Synopses & Reviews
With humor, compassion, and wisdom, Howard Carter recounts the semester he spent watching first-year medical students in a human anatomy lab. From the tentative early incisions of the back, the symbolic weight of extracting the heart, and by the end, the curious mappings of the brain, we embark on a path that is at once frightening, awesome, and finally redemptive.
"A warmly engaging, cheerful and utterly winning book... as engrossing as any novel, as thoughtful as the most searching memoir, as suggestive as any contemporary scientific essay." --
Fred Chappell, The Raleigh News & Observer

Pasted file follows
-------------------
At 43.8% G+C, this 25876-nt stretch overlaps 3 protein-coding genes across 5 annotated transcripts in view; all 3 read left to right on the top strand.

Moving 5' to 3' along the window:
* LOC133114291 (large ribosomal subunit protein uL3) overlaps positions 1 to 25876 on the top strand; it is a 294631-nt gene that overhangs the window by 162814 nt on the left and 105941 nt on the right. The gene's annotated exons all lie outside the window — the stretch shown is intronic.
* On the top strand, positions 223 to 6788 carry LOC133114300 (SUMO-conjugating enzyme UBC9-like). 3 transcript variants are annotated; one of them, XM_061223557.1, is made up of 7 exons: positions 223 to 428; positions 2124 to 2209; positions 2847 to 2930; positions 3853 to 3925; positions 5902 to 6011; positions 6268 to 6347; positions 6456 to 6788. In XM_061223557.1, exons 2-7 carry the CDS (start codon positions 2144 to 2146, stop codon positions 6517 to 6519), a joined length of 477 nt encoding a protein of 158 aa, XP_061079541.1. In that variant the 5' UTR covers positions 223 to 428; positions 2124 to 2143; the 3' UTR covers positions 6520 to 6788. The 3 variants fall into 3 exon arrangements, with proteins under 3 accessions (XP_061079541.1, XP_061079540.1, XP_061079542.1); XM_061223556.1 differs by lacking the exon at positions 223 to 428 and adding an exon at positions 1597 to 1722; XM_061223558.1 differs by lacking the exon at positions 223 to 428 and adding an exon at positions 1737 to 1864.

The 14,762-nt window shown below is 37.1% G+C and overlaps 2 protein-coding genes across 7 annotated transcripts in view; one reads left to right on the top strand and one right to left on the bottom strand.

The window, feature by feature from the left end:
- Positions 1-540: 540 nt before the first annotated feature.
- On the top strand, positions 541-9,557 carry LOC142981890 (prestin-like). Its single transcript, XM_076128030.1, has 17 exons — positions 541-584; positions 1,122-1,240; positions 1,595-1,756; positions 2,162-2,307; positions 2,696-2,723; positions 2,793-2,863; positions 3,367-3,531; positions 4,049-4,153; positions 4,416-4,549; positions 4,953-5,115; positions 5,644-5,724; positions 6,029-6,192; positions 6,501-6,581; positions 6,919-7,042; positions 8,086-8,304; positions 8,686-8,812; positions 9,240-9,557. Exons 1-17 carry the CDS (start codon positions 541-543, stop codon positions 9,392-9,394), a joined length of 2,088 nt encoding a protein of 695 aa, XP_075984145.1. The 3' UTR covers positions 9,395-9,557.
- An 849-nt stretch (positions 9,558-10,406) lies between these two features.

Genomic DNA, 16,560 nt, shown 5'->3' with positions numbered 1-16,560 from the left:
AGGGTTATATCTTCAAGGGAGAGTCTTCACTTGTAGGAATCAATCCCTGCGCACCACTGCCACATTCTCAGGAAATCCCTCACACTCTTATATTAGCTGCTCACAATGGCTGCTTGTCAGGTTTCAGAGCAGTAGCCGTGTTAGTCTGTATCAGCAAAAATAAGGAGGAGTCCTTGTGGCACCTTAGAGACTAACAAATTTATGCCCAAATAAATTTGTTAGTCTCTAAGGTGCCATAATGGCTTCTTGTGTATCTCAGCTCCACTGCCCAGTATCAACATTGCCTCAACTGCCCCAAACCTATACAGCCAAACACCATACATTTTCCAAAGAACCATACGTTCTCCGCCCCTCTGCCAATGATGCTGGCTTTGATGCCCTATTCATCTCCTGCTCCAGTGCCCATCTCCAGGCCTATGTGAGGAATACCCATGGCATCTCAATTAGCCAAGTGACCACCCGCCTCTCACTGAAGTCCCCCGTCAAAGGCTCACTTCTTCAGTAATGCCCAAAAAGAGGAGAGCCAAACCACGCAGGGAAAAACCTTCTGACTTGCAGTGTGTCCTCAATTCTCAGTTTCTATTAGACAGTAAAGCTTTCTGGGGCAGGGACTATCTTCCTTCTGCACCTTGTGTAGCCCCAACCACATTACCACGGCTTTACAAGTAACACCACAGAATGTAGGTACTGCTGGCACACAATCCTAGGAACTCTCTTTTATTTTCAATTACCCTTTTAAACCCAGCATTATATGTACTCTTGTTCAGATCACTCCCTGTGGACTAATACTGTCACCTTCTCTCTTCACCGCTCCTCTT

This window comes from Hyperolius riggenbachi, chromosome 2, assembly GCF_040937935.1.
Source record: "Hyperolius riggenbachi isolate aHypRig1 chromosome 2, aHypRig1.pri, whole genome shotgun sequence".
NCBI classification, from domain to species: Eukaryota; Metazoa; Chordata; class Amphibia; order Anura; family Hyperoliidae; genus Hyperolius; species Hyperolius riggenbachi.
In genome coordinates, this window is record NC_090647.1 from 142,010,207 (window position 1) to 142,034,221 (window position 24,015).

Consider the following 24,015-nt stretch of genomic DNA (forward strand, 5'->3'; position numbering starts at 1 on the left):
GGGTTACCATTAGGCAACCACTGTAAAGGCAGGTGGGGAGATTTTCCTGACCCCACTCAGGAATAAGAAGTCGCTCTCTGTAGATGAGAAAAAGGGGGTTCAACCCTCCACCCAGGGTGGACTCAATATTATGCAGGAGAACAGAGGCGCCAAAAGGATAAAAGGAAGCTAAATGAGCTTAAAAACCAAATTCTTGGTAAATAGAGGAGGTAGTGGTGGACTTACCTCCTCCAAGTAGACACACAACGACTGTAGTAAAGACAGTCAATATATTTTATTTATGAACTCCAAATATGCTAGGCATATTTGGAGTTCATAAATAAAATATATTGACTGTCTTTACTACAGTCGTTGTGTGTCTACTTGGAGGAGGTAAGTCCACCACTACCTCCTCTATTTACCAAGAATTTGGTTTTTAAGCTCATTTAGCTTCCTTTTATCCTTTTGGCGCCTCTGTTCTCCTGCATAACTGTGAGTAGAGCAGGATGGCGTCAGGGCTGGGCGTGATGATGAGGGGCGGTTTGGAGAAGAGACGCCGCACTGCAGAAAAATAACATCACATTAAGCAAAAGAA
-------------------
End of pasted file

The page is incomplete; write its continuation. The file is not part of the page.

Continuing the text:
"Carter provides insight into a critical aspect of medical training, and an unusually intimate, even arresting, view of the bodies we have and the bodies we will become." --Publishers Weekly
"[A] compelling book...The author treats all parties, living and dead, with honesty, respect, and kindness throughout." --The Bloomsbury Review
About the Author
is a professor of Comparative Literature and Humanities at Eckerd College in St. Petersburg, Florida. He has written extensively on the interface of the humanities and medicine.